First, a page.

Category: Jethro Tull

Jethro Tull – Aqualung

ARTIST: Jethro Tull                             JethroTullAqualungalbumcover

TITLE:  Aqualung

YEAR RELEASED: 1971

CHART ACTION: #7 US, #4 UK

SINGLES: Hymn #43 (#91 US), Locomotive Breath

OTHER SONGS YOU MAY KNOW: Aqualung, Cross-Eyed Mary

LINEUP: Ian Anderson, Clive Bunker, Martin Barre, John Evan, Jeffery Hammond

WHAT’S IT ALL ABOUT: The one Jethro Tull album everyone knows, but it is definitely worth knowing.

SOME WORDS, PHRASES AND CLAUSES ABOUT THIS RECORD: No matter how many times I’ve heard it, the opening guitar riff by Martin Barre on “Aqualung” always brings a smile to my face. Same with the riffs on most of the other hard rocking tunes. Those tempt you into the building. What keeps you there is the whole of the album.

Though the band has always denied this is a concept album, it is in a sense that Ian Anderson spends a lot of the album venting about God, Man and Religion. But “Aqualung” itself isn’t part of that, it’s only connected to “Cross-Eyed Mary”, not the songs like “My God” and “Hymn 43” on the second side.

This is probably the pinnacle of progressive rock in the 70’s – pleasing hard rock fans, keeping an ear for hooks and riffs, incorporating progressive and classical themes and exploring those without ham-handed long suites.

NOTES & MINUTIAE: The iconic album cover was inspired by a photograph Anderson’s wife took of a homeless man.

IS THERE A DELUXE VERSION: Yes, outtakes, alternate cuts, new mixes, BBC cuts.

GRADE: A: Why not an A+. A couple of the quieter songs, while nice, I don’t think flow 100% well (maybe they needed a resequence). Still, gotta have this

Jethro Tull – Benefit

ARTIST: Jethro Tull 220px-JethroTull-albums-benefit
TITLE: Benefit
YEAR RELEASED: 1970
CHART ACTION: #11 US, #3 UK
SINGLES: Inside
OTHER SONGS YOU MAY KNOW: Teacher
LINEUP: Ian Anderson, Martin Barre, Clive Bunker, Glenn Cornick, John Evan
WHAT’S IT ALL ABOUT: Tull more or less sheds the blues and becomes full on folk/progressive with a hard rock kick.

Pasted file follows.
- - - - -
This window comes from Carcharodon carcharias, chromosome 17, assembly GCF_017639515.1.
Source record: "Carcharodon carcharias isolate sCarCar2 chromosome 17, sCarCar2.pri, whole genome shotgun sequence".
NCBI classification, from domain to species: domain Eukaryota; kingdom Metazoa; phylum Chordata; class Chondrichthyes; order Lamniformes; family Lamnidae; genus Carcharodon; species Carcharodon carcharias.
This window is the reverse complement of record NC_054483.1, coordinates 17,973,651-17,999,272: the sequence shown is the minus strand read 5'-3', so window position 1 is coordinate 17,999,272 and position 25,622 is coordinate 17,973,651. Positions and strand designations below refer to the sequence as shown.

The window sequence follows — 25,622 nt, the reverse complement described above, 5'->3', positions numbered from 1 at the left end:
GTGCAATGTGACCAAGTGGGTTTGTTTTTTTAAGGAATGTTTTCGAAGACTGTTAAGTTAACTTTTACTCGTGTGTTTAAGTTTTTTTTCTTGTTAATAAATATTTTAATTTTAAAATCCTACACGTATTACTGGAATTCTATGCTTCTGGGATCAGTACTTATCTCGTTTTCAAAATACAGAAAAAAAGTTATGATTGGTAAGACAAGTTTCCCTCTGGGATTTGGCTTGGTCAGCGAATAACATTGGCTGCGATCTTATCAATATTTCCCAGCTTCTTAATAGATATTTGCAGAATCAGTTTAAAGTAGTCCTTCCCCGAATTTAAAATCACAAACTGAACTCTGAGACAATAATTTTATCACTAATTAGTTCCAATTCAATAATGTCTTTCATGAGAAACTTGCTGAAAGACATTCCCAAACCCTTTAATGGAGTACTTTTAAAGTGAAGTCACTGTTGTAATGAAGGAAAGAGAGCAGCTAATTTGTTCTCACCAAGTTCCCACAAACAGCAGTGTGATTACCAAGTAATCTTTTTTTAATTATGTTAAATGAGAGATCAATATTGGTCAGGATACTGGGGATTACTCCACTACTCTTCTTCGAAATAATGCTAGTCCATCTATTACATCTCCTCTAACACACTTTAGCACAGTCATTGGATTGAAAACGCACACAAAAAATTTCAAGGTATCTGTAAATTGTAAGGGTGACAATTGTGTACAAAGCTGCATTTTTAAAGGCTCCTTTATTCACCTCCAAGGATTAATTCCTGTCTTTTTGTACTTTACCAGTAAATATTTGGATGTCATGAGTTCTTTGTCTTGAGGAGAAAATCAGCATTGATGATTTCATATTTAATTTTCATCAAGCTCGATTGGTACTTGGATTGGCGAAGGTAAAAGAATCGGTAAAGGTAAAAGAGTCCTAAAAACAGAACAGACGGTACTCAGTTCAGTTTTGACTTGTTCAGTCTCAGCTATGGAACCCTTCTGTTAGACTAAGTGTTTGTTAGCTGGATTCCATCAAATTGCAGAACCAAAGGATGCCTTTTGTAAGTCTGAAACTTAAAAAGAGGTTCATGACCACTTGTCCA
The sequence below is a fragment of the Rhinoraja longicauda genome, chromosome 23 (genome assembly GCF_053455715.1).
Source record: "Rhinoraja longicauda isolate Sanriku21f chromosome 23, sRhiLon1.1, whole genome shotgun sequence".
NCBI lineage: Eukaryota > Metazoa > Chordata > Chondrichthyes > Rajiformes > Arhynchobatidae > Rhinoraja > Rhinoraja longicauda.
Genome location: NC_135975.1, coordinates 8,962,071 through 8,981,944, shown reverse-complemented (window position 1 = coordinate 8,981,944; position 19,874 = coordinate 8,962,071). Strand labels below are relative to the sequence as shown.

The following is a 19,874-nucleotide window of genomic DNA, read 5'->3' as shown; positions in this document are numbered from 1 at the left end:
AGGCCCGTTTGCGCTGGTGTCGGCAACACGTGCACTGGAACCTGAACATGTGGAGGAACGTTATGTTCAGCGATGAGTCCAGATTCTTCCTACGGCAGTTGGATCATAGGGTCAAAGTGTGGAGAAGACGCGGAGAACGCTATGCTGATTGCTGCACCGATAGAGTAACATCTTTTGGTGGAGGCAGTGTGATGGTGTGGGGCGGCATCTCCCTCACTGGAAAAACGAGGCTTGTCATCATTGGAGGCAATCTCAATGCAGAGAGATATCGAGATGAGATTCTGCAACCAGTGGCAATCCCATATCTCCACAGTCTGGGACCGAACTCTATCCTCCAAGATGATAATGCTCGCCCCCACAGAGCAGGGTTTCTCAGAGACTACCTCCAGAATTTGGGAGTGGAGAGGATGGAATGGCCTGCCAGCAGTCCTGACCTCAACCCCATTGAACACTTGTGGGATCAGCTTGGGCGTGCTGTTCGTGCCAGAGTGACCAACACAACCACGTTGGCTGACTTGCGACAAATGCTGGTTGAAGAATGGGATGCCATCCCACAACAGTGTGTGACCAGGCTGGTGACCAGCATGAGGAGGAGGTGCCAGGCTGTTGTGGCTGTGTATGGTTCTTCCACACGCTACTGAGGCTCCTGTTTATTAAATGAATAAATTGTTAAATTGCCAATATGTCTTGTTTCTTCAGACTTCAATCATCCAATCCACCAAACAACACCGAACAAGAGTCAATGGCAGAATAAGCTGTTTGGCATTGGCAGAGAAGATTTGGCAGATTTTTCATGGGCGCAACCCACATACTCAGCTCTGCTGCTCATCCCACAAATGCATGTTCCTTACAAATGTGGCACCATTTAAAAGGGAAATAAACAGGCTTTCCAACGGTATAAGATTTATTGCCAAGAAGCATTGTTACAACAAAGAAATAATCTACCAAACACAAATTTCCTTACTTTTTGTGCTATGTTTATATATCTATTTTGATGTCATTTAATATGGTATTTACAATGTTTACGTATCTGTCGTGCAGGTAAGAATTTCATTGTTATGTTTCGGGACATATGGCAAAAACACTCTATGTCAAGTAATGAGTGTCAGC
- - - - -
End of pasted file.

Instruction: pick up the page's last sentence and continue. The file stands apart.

SOME WORDS, PHRASES AND CLAUSES ABOUT THIS RECORD: Well, here we are. No more Tull with a foot in the true blues. The addition of keyboard player John Evan enhances the band’s sound, and allows Barre more room to explore guitar riffs and sounds.

The songs seem a little weaker and less memorable than Stand Up. Teacher is an excellent song that positions the band right where they need to be for greater fame to come. “To Cry You a Song” is quite the Barre workout. The rest of the tracks, while decent, don’t have the hooks or immediacy as their past album.

You could call this a transition album in a sense, but it’s decent enough to stand on its own.

NOTES & MINUTIAE: “Teacher” was recorded in two versions – the UK version was the B-side of a non-album single and has no flute and more guitar. The US version is actually on the album itself. In the UK, the track “Alive and Well and Living In” was included on the album.

Two non-album singles, “Sweet Dream” (#7 UK) and “The Witch’s Promise” (#4 UK) hit the UK charts.

IS THERE A DELUXE VERSION: Yes, it has the UK album, both versions of “Teacher”, the non-album singles and B-sides and mono mixes of a lot of songs as well.

GRADE: B: Decent, not great. If “Teacher” was on the UK album that’d raise it to a solid B+.

Jethro Tull – Stand Up

ARTIST: Jethro Tull 220px-JethroTull-albums-standup